Princess Margaret Hospital
Outside of the Princess Margaret Hospital people sat about taking in the unseasonable temperature. A mild autumn wind picked the leaves up off the sidewalk and made tiny cyclones of them—little fires that moved amongst the passing feet of pedestrians.
Sitting on the sidewalk between the mailbox and garbage can was a man selling pens. He wore a red ‘Fly Emirates’ hat, had a distended tongue that protruded through his mouth, a tracheotomy tube sticking out of his throat and loosely bandaged hands. He was so low to the ground and positioned in such a way that it was difficult to tell if he had legs or not, and he gave the appearance of some wax creation melting into the grey concrete.
A chopper sounded unseen in the sky above, likely landing on the roof of the Children’s Hospital right around the corner. Somebody, all sorts of people even, were in the midst of the worst, most unimaginable day of their lives.
A handsome business man with an immaculately trimmed beard strode by as if on a catwalk. Standing about 6’3, he was resplendent in a perfectly fitted suit that he’d accented with a pair of beautiful Italian shoes and a pocket square. He spoke calmly into his phone as if he was in control and absolutely everything was going exactly as planned.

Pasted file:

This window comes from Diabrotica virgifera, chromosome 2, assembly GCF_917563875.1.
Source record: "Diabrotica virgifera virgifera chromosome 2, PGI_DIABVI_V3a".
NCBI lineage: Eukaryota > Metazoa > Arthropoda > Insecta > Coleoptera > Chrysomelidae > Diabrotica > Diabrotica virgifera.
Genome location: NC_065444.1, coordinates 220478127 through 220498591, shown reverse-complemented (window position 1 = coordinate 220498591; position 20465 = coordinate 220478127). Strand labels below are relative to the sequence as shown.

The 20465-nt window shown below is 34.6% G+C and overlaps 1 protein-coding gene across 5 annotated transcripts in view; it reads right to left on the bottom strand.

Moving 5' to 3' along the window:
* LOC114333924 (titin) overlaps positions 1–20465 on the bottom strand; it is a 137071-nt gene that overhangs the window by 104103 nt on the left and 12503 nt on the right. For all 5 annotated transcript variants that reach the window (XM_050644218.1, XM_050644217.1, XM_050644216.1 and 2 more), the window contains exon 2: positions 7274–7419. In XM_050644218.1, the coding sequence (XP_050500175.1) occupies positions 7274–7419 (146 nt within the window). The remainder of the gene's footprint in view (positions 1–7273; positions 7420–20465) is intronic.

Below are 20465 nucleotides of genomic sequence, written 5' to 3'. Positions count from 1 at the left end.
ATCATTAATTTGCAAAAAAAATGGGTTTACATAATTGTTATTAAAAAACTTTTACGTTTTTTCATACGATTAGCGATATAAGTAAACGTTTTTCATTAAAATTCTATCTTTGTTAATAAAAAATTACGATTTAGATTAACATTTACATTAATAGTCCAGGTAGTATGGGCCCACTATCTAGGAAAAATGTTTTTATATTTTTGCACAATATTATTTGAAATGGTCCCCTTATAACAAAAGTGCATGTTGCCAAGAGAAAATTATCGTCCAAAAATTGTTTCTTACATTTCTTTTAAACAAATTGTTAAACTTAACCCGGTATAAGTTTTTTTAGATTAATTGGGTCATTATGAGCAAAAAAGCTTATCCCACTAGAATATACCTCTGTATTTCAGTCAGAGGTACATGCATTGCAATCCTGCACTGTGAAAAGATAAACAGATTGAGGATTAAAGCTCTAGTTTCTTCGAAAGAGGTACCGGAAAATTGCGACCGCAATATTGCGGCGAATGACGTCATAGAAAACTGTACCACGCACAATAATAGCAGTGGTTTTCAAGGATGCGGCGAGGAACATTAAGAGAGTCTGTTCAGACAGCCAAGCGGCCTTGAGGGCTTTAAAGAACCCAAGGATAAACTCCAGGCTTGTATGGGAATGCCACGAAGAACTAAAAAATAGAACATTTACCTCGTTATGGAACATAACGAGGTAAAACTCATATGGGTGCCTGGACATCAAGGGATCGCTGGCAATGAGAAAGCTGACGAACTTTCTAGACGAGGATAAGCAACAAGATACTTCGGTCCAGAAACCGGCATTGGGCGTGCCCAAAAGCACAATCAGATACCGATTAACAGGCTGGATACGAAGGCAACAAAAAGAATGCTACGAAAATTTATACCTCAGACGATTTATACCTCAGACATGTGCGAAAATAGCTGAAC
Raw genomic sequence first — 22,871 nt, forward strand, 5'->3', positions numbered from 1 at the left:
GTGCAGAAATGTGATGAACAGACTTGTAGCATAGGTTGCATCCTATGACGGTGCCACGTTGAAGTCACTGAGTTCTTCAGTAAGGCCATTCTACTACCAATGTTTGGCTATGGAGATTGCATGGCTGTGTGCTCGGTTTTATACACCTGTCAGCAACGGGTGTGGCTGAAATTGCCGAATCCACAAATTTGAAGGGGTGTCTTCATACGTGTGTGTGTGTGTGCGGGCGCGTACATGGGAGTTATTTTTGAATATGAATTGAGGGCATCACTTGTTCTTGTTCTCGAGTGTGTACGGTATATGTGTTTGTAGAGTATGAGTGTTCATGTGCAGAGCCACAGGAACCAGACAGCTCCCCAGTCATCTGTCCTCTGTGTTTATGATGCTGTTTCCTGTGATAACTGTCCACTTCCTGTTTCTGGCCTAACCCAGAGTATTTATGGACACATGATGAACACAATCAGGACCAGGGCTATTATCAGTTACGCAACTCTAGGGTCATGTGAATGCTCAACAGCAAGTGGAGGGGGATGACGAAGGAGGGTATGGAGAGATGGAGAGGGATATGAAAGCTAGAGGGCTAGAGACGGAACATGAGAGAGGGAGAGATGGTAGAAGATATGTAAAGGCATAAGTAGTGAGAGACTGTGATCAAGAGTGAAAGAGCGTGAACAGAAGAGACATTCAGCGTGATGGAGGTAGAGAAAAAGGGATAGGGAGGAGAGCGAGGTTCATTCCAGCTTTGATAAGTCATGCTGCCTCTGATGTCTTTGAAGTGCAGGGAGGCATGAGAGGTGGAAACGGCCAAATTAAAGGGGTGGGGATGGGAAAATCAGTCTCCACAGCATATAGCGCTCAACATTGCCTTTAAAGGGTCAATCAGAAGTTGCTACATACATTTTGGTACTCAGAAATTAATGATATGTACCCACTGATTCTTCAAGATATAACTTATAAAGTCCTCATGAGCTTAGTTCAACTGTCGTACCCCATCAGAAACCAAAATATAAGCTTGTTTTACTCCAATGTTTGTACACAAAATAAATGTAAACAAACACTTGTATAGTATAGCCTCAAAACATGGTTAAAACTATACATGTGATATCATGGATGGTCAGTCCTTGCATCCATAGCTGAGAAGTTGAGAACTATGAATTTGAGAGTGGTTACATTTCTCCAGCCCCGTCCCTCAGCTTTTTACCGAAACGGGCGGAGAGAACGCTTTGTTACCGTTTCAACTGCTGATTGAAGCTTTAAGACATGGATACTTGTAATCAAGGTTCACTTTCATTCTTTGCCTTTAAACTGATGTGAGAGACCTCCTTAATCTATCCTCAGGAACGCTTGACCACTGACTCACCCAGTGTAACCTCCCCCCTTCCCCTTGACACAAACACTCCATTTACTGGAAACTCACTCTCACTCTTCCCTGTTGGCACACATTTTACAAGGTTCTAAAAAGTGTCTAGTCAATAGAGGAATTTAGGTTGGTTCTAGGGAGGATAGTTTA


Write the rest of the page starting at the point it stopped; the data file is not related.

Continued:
Walking toward him was a blonde woman who was just as thin as a blade. She was concentrating so hard on looking unattainable she seemed angry, like she was off to eliminate an enemy. Dressed expensively, she was so deeply articulated by fashion that it was hard to imagine anything existing beyond exterior. Behind sunglasses and confident on high heels, as inky as a shadow she smoked–an image to be captured rather than a person to be spoken to.
It seemed that these two people, these two vectors of power and beauty, had been moving their entire lives toward this moment of collision, but they passed without incident or plot, and the man selling pens on the street beneath their indifferent gazes cast such a stark contrast as to feel like a biblical thunderbolt.
Moving his mouth to no effect, he held out a pen to everybody who passed, but nobody stopped or even noticed him. Not a single person. He was beneath their sight line, both figuratively and literally, and may as well have been living in a completely different world.
A woman on crutches was standing near him. You could tell that she wasn’t sick– that she’d just had a minor accident and was still living in one world and not the other. But still, she was angry. She might have been angry about a lot of things. She was limping about very dramatically, exaggerating, exasperated that that the cab stand was 20 meters away. The beggar, wordless and unseen, waved a car over for her, and as one materialized, she limped furiously past, never noticing the blessings of the saint kneeling before her.